Modern breweries traditionally use steel or copper tanks to age their brews, but by now, most craft beer drinkers have had a chance to sample a beer that has been aged in wooden barrels instead. Although used historically to great effect in Belgian sours and traditional Lambic and Flanders beers, it was only recently that modern American brewers widely adopted the practice.
One legend begins with Dougal Sharp of Scottish brewery Innis & Gunn. The original Innis & Gunn beer was “born by accident” during a distillery’s quest to create a whisky finished with ale flavors. Sharp created an ale that was stored in the barrels before liquor was placed in them for aging, at which point the beer was discarded.
But, it turns out workers on the distillery floor had been drinking the aged ale, and one day they told Sharp how good it was. Upon discovering that, he quit his job and took a year to perfect this new beer, bringing forth the style of barrel-aged beer.
It’s a good story, but the fact is that some U.S. breweries had already begun this practice, such as Goose Island, which brewed the first batch of its barrel-aged Bourbon County Stout in 1992.
However the trend began, more and more brewers are becoming enamored with the flavors and nuance that comes from aging in wine, bourbon, whiskey or even sake barrels. These days, barrel-aged offerings come from companies as large Budweiser, from large craft breweries like Samuel Adams and from micro-brewpubs like Baltimore’s Oliver Breweries.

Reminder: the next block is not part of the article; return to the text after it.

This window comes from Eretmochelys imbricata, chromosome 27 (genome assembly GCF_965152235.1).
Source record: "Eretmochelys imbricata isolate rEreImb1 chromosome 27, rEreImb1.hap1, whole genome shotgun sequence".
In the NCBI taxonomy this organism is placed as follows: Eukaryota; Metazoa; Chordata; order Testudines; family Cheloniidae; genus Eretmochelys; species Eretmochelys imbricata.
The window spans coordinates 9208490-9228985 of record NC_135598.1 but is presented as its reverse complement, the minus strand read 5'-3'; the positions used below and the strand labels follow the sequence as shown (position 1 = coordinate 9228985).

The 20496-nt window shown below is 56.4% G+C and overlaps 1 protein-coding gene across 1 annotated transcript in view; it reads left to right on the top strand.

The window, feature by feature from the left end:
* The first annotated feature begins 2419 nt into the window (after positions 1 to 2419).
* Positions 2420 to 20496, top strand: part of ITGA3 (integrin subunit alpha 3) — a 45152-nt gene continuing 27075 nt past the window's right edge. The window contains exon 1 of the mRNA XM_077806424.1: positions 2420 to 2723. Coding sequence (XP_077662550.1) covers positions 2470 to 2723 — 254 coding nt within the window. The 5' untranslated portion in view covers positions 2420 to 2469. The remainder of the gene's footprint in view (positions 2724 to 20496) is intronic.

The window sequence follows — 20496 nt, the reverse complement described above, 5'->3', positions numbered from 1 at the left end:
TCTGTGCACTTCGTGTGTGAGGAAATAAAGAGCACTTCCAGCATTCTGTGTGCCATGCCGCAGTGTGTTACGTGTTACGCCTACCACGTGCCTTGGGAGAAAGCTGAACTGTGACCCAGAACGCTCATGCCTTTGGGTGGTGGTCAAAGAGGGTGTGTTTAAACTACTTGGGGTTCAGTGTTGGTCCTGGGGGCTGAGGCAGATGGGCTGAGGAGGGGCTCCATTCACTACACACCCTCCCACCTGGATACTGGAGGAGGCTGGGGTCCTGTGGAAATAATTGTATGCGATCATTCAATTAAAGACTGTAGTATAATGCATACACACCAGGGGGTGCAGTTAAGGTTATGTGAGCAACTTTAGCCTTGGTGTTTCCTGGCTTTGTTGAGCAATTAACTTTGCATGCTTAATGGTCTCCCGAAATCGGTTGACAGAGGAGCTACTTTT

Stouts, dopplebocks, and barleywines are typical candidates for barrel aging, because their malt character stands up nicely against the strong flavors oak barrels usually exhibit. Here we take a look at some classic examples of the style.
Bourbon County Stout: As mentioned above, Chicago’s Goose Island first brewed this big stout (14.5% ABV) back in 1992. It pours “as dark and dense as a black hole with thick foam the color of a bourbon barrel,” according to the brewery’s web site. Even better “one sip has more flavor than your average case of beer.”
Black Note Stout: This stout brewed by Bell’s Brewery in Michigan comes in at 11.5% ABV. It’s the blend of an Expedition Stout and Double Cream Stout (how can it be bad?), aged in freshly retired oak bourbon barrels for months. The result is malty notes of dark chocolate, espresso, and dried fruits.
The Angel’s Share: As a personal side note, this was the first bourbon barrel-aged beer I ever tried. The name comes from the tradition of whiskey distillers who refer to the evaporation of spirits from their barrels as “The Angel’s Share”. This Strong Ale (12.5%) from California’s Lost Abbey ages for a year in oak barrels (bourbon or brandy) before being let loose on the world.
Curieux: To make Curieux, Allagash takes their Triple Ale and ages it for eight weeks in a cold Maine cellar in Jim Beam bourbon barrels. They then mix the aged beer with a portion of fresh Triple. The result? A big, 11% ABV beauty that tastes of vanilla, sweet fruit, and, of course, bourbon.
Calabaza Blanca: Michigan’s Jolly Pumpkin ages all its beers in oak barrels. They believe that “this contact with the wood gives beers unmatched depth of character, and subtleness of flavor.” The Calabaza Blanca, a Belgian Biere Blanche, is aged in oak barrels and subsequently refermented in the bottle. Coming in at just 4.8% ABV, this is one of the lowest alcohol barrel-aged beers I found. It has been described as refreshing, with earthy, funky, sour flavors and taste.
Top photo via Flickr user kingfishpies
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